Integrated Refineries: Technology Trends
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Integrated Refineries: Technology Trends

By GlobalData Thematic Research 26 Aug 2020 (Last Updated August 26th, 2020 11:37)

The concept of integrated refinery has come to limelight in the last decade or so due to the gradual, yet noticeable change in global demand for downstream products.

Integrated Refineries: Technology Trends
Credit: Jonathan Haeber.

Rising demand for petrochemical products is enabling refineries to diversify their product slates by installing additional units for production of ethylene, propylene, and their derivatives. Integration of refining and petrochemical plants is driven by the need to extract the synergies between these two types of downstream plants. Refinery operators, such as Sinopec, PetroChina, Shell, ExxonMobil, and Total are at the forefront in enabling this integration.

Listed below are the key technology trends in integrated refineries, as identified by GlobalData.

Crude oil to chemicals (COTC)

Crude oil to chemicals is likely to be one of the most important technologies in the downstream oil and gas sector. It facilitates crude oil to be directly converted into high value petrochemicals, instead of being converted into traditional transportation fuels. COTC technology has the potential to unlock enormous value for the refining and petrochemicals industry. It could enable operators to extract higher value for every barrel of crude oil.

ExxonMobil, Shell, Total, Sinopec and Saudi Aramco are some of the companies that are investing in technologies to convert around 50%-60% of the crude oil to petrochemicals. Conventional refineries typically convert around 5%-20% of a crude barrel to petrochemicals. ExxonMobil has developed a technology that can take very light crude and feed directly to steam cracker to produce smaller and lighter hydrocarbons.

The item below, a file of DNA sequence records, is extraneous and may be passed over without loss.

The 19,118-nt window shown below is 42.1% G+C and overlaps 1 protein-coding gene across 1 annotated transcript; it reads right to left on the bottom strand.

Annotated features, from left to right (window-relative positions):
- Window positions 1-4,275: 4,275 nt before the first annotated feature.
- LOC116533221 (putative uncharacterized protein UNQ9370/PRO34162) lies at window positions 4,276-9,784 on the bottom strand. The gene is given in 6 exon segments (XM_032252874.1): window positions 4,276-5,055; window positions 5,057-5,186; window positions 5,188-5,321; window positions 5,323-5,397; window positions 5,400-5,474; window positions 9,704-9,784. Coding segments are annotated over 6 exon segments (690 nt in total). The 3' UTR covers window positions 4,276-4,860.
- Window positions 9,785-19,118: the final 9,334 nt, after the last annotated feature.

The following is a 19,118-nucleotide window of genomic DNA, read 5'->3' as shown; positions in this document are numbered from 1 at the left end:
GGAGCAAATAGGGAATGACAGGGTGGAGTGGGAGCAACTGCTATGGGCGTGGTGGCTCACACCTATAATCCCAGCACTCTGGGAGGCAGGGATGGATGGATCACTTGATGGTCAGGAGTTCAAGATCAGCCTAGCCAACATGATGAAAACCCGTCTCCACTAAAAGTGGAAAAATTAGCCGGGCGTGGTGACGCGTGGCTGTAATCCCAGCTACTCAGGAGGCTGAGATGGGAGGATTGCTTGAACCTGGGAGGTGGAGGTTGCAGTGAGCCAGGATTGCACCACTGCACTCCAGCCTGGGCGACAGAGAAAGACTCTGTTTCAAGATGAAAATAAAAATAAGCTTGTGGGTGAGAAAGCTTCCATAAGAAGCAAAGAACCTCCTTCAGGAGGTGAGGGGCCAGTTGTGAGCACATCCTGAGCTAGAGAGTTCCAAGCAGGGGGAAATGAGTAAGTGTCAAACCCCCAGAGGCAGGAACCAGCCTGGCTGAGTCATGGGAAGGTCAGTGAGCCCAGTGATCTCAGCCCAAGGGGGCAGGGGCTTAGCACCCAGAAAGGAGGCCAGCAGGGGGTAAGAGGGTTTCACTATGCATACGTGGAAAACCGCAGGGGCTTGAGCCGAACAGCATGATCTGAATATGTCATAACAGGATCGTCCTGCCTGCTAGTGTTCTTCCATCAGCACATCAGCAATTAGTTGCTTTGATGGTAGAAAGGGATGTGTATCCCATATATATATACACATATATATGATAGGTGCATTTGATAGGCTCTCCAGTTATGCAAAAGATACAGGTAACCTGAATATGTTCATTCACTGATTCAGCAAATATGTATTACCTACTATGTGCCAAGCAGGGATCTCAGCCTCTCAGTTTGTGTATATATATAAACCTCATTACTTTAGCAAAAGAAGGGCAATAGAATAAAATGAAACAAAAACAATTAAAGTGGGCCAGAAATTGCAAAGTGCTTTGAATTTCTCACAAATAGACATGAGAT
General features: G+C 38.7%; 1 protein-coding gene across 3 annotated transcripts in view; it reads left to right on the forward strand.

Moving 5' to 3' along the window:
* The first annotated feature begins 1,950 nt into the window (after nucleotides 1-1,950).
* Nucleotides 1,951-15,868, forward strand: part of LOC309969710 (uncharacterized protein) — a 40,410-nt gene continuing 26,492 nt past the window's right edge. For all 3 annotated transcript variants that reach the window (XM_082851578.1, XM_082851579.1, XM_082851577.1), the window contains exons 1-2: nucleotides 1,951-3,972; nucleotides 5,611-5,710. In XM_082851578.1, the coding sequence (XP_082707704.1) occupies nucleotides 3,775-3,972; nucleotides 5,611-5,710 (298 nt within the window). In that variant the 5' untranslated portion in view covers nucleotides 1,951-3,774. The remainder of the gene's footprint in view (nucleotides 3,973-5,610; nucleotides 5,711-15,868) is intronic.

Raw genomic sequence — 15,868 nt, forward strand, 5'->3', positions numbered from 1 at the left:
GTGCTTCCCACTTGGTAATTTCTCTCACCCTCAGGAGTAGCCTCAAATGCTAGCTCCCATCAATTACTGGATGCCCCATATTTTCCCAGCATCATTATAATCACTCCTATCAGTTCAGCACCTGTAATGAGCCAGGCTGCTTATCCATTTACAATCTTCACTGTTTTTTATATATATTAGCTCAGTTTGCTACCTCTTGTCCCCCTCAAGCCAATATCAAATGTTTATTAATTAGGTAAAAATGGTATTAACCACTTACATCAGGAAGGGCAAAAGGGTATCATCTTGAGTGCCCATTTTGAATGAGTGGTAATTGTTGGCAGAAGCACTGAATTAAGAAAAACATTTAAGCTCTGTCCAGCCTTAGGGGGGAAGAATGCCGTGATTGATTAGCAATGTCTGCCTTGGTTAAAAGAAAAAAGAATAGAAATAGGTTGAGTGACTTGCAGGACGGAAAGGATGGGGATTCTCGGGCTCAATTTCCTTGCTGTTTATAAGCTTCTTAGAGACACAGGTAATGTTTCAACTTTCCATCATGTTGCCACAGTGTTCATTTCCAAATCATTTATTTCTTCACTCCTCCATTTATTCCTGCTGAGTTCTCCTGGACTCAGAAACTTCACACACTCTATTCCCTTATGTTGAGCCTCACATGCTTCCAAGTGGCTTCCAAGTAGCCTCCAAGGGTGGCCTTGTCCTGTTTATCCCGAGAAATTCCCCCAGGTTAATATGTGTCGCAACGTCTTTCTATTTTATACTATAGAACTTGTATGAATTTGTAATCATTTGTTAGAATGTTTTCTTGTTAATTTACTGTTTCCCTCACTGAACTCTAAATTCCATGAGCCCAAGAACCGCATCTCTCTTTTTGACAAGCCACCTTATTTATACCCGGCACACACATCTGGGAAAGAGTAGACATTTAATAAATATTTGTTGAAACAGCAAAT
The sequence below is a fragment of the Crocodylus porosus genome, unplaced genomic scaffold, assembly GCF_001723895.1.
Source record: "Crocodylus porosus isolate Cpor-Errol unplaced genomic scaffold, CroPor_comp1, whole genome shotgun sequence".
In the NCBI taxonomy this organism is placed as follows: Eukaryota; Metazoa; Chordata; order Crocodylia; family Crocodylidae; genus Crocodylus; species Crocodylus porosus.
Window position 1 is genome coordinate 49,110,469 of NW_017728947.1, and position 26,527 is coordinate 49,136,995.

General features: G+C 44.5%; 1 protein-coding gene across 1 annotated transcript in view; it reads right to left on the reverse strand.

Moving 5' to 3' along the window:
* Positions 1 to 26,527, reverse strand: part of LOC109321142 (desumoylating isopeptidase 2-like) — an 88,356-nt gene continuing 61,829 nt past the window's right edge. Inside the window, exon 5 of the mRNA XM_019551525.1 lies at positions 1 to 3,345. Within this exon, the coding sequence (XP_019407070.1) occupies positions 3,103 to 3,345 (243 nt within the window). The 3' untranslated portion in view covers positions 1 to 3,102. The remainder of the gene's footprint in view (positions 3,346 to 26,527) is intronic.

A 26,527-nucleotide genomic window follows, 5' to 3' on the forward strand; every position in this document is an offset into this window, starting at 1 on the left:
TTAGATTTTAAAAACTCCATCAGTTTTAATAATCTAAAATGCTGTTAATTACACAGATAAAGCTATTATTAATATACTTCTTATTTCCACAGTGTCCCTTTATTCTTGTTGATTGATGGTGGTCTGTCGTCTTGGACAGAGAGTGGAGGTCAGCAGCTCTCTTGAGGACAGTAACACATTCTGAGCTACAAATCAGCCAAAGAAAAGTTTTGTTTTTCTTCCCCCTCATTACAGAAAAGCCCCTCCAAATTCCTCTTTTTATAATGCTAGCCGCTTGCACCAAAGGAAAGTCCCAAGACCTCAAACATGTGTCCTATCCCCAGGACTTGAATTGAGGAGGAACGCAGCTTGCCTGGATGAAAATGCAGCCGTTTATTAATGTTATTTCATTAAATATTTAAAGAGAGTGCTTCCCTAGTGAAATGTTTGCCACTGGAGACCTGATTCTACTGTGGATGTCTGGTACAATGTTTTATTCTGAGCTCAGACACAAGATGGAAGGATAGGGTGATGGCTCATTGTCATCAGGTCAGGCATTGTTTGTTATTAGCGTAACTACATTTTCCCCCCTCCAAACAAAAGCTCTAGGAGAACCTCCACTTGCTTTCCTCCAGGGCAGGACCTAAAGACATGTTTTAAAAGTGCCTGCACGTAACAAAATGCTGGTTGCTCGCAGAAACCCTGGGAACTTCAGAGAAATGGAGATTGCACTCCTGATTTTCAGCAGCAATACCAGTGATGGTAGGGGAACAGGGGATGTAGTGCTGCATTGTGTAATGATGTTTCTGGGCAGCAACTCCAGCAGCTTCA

Joint technology development

The downstream sector is witnessing strategic collaborations among industry leaders for advancement of technologies. Saudi Aramco, the national oil company (NOC) of Saudi Arabia, has entered into a technology partnership with Chevron Lummus Global and CB&I (now McDermott) to accelerate commercialisation of its proprietary Thermal Crude to Chemicals technology. Saudi Aramco also aims to upgrade the technology to achieve 70 percent conversion of crude oil to chemicals.

The chemicals and petrochemicals sector seems to be areas of interest for R&D among other major players as well, particularly ExxonMobil and Shell. The primary objective is to maximise the yield from the conversion process to improve margins. Among the refinery technology vendors, Honeywell UOP and Axens are at the forefront in driving technology and process improvements.

Digitalisation of refineries

Refineries and petrochemical plants use a large number of instruments that capture different types of metrics on a real time basis. These instruments require frequent monitoring to ensure key performance indicators are within the set limit. This process is now greatly simplified with digital transformation. Moreover, digitalisation is enabling operators to capture millions of data points using sensors to monitor performance and detect faults.

A digital twin is the replication of physical assets and processes in a virtual environment. It enables plant operators to track every aspect of the facility in real-time, compare it with base values and take corrective actions if necessary. Digital twin also facilitates the simulation of real world situations to assess its impact on the performance and profitability of the plant.

This is an edited extract from the Integrated Refineries (Oil and Gas) – Thematic Research report produced by GlobalData Thematic Research.

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